Happy with the fruits of my labour, I went off to explore another section of river. That's the beauty of Denford, where carriers of all sizes thread their way through the water-meadows. One intimate stretch seemed fascinating, if only because you could leap across it in parts. Such narrow carriers are usually quite deep, and this one was no different. Since they have no room to spread out, the grayling, like cars in a multi-storey car park, were stacked in tiers. The fattest ones occupied the prime lies near the riverbed while, above them, smaller fish jostled for position.

A heavy nymph lobbed a short distance upstream and allowed to flutter into the depths would do it, I thought, but it was far from easy and overhanging branches and reeds interfered with almost every cast. Compensating for a tangle of branches is one thing; dealing with reed-laden banks is another, especially when converging currents continually push fly and leader towards the margins.

Getting a fly in the water was only half the battle. Steering the nymph and leader through the maze of reeds and conflicting current lanes was an art in itself. As the nymph neared me, I stepped back a few paces from the water's edge, effectively shortening the length of my rod and giving my nymph an uninterrupted path of travel. It sounds simple enough, but standing back from the water's edge prevented me from seeing the fish. But the induced-take method worked its magic, allowing me to winkle out a few plump grayling, which fought exceptionally well on such a short line.

Compared to the carrier, the main Kennet flows sedately here and with several dimpling rises in midstream I changed to a dry-fly. With leaves falling on the water, I reckoned it was a fair bet that the grayling were taking greenfly transported to the water on the leaves, though every so often a large dark olive came fluttering by, to be taken by a grayling.

When fish are rising some way off and long casts are required, drag can be a problem. Longish leaders can help, and dry-flies presented on long leaders land like thistledown, especially those incorporating CDC. A gauging cast enabled me to measure the fly's drift before drag set in - about 3 ft seemed the norm. My next cast landed 2 ft ahead of a rise. The CDC Olive couldn't have landed any more gently and a tentative upstream mend set the drift up nicely. To my eyes, everything looked rosy, yet the movement to my fly suggested otherwise. It was one of those rises where a fish merely noses the fly, almost pushing it to one side.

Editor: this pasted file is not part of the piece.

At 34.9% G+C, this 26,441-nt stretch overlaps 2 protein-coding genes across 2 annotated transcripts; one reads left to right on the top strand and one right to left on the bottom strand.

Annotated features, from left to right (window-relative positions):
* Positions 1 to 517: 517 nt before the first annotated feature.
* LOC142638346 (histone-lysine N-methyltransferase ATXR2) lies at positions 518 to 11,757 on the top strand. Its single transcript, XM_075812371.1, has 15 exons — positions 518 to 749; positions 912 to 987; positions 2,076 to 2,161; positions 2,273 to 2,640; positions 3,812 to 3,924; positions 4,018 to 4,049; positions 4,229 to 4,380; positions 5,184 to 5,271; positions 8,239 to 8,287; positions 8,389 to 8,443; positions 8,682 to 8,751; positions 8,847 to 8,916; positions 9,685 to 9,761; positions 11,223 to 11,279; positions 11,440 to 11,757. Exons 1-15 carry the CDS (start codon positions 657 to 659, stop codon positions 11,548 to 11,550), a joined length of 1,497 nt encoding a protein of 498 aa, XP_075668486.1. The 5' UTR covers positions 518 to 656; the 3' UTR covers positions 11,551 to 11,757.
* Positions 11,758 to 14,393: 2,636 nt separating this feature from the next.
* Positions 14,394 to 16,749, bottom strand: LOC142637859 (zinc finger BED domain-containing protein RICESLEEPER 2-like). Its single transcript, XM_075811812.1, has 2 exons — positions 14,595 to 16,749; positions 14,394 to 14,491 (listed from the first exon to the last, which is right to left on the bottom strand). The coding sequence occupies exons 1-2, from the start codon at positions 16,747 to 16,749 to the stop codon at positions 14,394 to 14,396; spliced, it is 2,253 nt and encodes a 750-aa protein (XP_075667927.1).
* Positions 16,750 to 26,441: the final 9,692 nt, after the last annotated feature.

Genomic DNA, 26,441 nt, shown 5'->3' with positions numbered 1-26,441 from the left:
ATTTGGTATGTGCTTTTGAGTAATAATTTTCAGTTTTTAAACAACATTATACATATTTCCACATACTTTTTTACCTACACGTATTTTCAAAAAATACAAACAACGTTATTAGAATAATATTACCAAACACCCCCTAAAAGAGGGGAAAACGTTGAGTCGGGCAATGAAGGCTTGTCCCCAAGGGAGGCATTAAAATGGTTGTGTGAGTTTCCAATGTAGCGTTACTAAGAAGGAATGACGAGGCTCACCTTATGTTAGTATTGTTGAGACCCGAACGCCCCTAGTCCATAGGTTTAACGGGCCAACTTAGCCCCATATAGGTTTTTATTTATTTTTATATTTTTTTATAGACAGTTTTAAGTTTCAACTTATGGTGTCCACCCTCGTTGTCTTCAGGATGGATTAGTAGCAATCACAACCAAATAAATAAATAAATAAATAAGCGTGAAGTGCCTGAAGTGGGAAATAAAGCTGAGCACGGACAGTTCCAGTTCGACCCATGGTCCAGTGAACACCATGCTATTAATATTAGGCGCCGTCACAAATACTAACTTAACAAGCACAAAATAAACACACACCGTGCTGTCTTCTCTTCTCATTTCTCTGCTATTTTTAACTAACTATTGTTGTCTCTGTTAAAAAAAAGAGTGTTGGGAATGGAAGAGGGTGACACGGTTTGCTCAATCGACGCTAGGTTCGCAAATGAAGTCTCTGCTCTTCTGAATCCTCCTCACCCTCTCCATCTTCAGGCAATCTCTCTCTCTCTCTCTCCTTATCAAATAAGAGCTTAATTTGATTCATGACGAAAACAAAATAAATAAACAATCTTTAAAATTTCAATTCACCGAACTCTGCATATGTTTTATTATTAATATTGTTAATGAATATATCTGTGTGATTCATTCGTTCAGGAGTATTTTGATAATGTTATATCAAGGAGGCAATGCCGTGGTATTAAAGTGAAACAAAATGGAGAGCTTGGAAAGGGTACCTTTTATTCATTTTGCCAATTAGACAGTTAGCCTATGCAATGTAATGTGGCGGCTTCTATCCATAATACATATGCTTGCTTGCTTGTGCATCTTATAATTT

Undeterred, the grayling in question continued to rise. Usually when fish refuse a fly a change of pattern is standard practice. However, I decided on a different angle of presentation. Using a pile cast, which sends a series of wiggles down the fly-line, and concentrates the slack near the leader, I had my fish.

It was now early afternoon, and with more duns appearing we were treated to some wonderful surface sport until about 3 pm, when a distinct chill came over the meadows and the fish went down.

Sampling top-drawer dry-fly fishing makes switching back to nymphs rather difficult, but a further hour plugging away with dry-flies produced only one more grayling and an out-of-season brown trout.

Putting on nymphs once more, I went in search of another Denford carrier. A hatch pool and series of runs gave me something to get my teeth into.

Such lively water is bread and butter to me - if only I'd discovered it earlier in the day! Grayling can be devils to spot in poor light and with the shadows lengthening I adopted a sequence of cast, retrieve then raise the nymphs with an induced lift. The only interruption to this rhythm was a satisfying bend in the rod every so often, culminating in a good rainbow that lurched forward to take my nymph and moments later tore around the pool in a flurry of spray.

The maze of carriers here can keep you busy for some time. Pressing up yet another channel, my mission was to reach its conclusion before bad light stopped play.

As darkness fell, I kept telling myself 'Just one more cast'. A scrunching of fallen leaves told me Dave wasn't far away so we carried on, relying on feel to bag our final fish. Although autumn is a favourite season of mine, dusk does have a nasty habit of coming all too soon.

Published on our website courtesy of the Trout and Salmon Magazine.